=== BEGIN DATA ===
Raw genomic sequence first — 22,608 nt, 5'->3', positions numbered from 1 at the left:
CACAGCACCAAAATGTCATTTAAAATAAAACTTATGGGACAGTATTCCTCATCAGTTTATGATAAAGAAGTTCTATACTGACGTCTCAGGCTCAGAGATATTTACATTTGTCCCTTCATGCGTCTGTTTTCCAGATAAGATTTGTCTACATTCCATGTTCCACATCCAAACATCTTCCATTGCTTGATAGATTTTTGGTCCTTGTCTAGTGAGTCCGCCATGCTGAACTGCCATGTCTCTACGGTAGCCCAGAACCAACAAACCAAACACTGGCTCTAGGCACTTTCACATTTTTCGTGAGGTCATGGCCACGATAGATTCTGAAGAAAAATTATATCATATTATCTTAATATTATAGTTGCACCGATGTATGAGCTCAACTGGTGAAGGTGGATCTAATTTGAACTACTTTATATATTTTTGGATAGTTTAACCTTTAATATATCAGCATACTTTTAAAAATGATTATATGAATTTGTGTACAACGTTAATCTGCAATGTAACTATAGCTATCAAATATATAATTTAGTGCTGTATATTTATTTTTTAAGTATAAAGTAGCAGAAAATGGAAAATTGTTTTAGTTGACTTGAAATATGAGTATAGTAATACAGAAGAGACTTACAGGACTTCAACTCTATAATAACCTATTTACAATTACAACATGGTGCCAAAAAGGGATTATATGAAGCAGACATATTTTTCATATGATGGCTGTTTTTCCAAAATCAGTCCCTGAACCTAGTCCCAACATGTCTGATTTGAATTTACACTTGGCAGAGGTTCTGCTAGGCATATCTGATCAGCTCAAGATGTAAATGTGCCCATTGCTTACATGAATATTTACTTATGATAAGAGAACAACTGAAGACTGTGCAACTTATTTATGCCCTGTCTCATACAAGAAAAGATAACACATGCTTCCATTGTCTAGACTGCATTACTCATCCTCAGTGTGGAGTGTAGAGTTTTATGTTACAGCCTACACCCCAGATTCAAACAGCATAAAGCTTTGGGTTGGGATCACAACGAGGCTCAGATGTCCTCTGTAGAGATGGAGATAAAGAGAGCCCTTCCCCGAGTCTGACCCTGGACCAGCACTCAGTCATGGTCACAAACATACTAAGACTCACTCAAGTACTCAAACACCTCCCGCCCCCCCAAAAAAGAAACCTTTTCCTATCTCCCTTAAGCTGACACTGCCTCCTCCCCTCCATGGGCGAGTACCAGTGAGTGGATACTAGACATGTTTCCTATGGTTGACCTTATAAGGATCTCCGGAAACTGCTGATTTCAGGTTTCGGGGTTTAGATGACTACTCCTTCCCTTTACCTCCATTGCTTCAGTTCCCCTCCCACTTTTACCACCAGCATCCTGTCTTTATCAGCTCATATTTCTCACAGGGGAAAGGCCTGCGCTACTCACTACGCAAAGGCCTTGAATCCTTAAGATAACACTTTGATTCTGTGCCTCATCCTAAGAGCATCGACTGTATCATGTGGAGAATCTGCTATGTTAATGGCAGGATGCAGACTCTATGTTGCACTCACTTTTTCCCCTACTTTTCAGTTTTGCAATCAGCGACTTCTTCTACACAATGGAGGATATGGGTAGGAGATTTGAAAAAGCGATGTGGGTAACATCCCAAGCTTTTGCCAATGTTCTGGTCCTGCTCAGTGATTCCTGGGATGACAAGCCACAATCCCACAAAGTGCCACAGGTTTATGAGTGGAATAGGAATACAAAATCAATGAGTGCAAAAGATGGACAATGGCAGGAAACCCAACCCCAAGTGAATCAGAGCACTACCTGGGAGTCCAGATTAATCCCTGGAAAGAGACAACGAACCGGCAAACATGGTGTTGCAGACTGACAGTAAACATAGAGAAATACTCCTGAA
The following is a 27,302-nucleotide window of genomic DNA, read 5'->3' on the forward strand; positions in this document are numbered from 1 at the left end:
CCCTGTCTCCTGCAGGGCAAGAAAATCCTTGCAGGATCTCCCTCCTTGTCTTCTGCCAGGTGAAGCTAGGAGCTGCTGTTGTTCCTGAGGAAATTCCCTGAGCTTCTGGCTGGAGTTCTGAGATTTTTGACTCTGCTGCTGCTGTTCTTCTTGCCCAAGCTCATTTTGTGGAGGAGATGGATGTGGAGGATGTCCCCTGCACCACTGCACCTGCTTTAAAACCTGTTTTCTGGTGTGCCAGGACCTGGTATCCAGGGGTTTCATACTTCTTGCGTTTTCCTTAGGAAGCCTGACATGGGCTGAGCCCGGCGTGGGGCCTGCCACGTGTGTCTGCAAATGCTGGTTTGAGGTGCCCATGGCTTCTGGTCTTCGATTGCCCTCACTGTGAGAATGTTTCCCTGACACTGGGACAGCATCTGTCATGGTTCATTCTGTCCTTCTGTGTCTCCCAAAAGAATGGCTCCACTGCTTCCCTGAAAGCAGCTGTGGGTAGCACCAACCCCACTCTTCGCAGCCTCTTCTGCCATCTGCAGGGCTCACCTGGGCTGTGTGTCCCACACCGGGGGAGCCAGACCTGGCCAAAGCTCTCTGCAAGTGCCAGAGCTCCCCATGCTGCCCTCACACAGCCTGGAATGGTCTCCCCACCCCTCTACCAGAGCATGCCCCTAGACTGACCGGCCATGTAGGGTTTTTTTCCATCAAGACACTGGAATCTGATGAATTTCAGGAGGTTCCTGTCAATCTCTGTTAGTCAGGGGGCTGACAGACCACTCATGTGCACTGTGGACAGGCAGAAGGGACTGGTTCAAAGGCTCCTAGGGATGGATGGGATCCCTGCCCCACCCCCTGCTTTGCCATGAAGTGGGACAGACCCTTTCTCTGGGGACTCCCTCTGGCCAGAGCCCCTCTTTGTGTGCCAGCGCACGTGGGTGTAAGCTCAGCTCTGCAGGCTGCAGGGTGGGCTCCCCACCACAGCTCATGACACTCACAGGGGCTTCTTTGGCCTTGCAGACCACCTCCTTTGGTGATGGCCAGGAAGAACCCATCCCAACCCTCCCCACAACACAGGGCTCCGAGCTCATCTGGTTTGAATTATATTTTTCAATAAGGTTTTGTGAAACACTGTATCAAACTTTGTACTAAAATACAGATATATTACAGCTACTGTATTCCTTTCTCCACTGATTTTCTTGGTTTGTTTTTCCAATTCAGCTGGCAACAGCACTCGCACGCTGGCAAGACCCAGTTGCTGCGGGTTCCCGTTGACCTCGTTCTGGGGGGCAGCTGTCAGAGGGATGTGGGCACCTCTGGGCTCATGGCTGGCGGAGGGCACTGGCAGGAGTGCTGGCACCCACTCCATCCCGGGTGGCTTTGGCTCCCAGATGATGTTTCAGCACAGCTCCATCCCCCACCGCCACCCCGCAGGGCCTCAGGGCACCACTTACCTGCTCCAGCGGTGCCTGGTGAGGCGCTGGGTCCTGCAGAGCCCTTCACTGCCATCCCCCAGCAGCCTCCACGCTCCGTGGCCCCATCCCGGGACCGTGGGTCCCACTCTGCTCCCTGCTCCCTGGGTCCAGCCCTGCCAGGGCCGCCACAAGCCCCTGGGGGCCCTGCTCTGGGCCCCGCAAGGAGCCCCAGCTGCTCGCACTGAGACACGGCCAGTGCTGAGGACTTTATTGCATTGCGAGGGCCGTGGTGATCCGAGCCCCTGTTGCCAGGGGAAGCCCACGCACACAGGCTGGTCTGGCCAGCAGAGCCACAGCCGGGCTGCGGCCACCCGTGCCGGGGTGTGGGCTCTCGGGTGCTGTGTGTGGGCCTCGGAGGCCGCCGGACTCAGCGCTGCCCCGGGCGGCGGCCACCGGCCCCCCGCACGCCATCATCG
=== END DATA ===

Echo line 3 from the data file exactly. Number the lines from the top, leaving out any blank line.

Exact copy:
The following is a 27,302-nucleotide window of genomic DNA, read 5'->3' on the forward strand; positions in this document are numbered from 1 at the left end: